Publisher Information: Strasbourg: Joannus Scotus, 1532.
[Abulcasis (936-1015.] [Priscianus, Theodorus (fl. 4th cent.)] Horatianus, Octavius. Rerum medicarum lib. quatuor . . . Albucasis [sic] chirurgicorum omniu[m] primarii, lib. tres . . . Folio. , 319pp. 8 full-page woodcuts by Hans Wechtlin (ca. 1480 – post 1526). Argentoratum [Strasbourg]: apud Joannem Schottum, 1532. 307 x 202 mm. Old calf, rebacked, corners worn, covers a bit rubbed. Library stamp removed from title, occasional spotting, but very good. Early ownership signature at the foot of the title; manuscript notes in what appears to be another early hand in the title margins.
Third Latin edition, first published in 1497 of three books of surgery from the Kitab al-Tasrif of Arabic physician Abu al-Qasim Khalaf ibn al-Abbas al-Zahrawi. Al-Zahrawi, whose first name was Latinized as Abulcasis or Albucasis, was the personal physician to Hakam II, Caliph of Córdoba in Muslim Spain; he ranks with ibn Sina (Avicenna) among the most important Arabic medical writers of the medieval period. His encyclopedia in thirty volumes, Kitab al-Tasrif (The art of healing), which took over 50 years to complete, was issued around the year 1000. The work’s last and most famous volume, on surgery, represents the first rational, complete and illustrated treatise on surgery and surgical instruments; it was translated into Latin by Gerard de Cremona in the 12th century and remained the leading European textbook on surgery for the next three hundred years.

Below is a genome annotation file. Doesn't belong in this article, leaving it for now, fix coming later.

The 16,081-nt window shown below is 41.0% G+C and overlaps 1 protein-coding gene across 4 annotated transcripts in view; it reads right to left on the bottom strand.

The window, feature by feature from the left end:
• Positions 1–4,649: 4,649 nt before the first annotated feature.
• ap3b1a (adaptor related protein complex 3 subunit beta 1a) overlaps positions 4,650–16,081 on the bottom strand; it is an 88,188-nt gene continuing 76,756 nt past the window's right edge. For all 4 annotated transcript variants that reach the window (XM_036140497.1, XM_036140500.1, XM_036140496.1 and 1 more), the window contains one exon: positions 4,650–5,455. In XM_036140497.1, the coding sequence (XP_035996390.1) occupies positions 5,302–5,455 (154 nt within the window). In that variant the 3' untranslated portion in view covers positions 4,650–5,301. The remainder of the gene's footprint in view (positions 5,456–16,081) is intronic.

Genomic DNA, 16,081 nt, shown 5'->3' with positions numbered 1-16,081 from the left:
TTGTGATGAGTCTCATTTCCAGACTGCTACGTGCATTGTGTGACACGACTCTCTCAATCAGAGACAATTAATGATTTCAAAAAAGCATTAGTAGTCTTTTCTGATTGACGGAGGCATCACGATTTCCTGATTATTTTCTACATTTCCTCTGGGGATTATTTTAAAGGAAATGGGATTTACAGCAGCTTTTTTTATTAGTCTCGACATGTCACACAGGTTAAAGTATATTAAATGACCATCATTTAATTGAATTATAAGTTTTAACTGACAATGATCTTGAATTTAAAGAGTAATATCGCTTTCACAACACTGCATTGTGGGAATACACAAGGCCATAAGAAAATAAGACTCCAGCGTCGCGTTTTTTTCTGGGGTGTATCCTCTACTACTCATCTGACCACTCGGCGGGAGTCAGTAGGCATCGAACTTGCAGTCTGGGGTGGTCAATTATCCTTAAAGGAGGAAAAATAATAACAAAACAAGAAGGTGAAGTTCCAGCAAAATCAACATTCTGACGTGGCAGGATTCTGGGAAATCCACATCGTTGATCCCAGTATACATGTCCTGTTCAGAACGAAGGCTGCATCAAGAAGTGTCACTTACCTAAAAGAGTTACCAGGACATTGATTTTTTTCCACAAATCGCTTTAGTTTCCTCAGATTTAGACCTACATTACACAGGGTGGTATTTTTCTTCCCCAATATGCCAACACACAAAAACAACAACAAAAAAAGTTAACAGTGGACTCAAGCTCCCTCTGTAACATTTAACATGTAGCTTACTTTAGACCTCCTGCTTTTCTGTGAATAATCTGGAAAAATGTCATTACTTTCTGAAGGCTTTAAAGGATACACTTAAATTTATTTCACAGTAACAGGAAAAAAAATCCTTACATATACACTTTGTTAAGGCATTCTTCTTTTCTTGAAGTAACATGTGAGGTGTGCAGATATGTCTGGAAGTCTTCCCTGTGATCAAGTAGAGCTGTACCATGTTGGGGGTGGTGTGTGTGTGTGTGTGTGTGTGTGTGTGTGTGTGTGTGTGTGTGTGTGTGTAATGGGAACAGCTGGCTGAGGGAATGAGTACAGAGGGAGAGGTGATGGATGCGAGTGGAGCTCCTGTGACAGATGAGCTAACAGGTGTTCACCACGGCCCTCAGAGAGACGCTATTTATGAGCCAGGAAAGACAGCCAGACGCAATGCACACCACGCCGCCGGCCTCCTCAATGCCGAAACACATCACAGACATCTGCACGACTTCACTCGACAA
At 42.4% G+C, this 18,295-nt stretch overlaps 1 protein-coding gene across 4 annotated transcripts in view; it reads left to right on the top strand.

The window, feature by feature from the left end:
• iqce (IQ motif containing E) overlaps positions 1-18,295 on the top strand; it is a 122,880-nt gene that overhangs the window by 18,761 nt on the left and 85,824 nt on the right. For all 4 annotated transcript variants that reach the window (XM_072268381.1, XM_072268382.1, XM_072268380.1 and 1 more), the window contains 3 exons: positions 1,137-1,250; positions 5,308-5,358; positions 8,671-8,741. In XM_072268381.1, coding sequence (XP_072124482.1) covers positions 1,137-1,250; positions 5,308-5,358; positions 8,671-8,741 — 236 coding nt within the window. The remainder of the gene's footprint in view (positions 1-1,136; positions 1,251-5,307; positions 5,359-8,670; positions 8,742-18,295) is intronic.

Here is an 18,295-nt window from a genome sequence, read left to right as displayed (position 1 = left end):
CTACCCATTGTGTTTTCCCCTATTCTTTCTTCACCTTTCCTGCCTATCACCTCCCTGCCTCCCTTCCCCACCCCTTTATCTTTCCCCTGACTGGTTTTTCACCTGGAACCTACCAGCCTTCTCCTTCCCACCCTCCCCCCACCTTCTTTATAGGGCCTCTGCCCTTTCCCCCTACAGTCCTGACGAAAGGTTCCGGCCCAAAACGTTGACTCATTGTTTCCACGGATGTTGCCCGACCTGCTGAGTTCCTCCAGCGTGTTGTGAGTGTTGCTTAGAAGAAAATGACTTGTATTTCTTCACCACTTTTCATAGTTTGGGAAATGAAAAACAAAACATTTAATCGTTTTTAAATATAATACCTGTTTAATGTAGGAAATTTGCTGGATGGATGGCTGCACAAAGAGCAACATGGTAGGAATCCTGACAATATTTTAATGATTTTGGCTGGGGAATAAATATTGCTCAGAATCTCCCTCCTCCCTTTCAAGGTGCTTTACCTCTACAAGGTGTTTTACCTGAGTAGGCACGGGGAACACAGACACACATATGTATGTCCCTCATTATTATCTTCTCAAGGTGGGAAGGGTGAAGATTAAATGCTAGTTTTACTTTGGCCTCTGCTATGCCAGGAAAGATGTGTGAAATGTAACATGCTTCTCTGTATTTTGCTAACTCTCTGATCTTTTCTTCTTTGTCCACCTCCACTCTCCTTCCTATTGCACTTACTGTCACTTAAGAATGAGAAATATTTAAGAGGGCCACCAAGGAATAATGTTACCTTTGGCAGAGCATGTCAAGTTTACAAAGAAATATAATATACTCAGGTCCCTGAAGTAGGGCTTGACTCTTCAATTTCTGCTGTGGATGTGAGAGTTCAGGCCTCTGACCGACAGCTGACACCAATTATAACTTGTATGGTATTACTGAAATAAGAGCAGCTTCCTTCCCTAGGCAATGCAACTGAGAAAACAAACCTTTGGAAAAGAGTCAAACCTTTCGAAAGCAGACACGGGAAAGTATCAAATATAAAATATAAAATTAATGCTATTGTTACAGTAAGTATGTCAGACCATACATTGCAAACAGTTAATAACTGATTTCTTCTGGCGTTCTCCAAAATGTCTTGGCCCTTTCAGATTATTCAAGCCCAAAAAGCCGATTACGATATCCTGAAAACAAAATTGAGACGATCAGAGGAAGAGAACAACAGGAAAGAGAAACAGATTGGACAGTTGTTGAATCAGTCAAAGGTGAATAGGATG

The present edition contains three books from the Kitab al-Tasrif’s surgical volume, dealing with cauterization, incisions, bloodletting, wound treatment, fractures and dislocations. The book opens with a woodcut of the famous “Wound-Man” image illustrating roughly 30 different types of injury, together with the weapons and other instruments that cause them; other woodcuts depict surgical instruments. Preceding Abulcasis’s surgical treatise in this edition is the first edition of the Rerum medicarum by Theodorus Priscianus, a fourth-century Greek physician who lived in Constantinople. The four books of Theodorus’s treatise cover external and internal ailments, physiology and the diseases of women. Adams P-2119. Stillwell, The Awakening Interest in Science During the First Century of Printing, no. 532.Book Id: 45940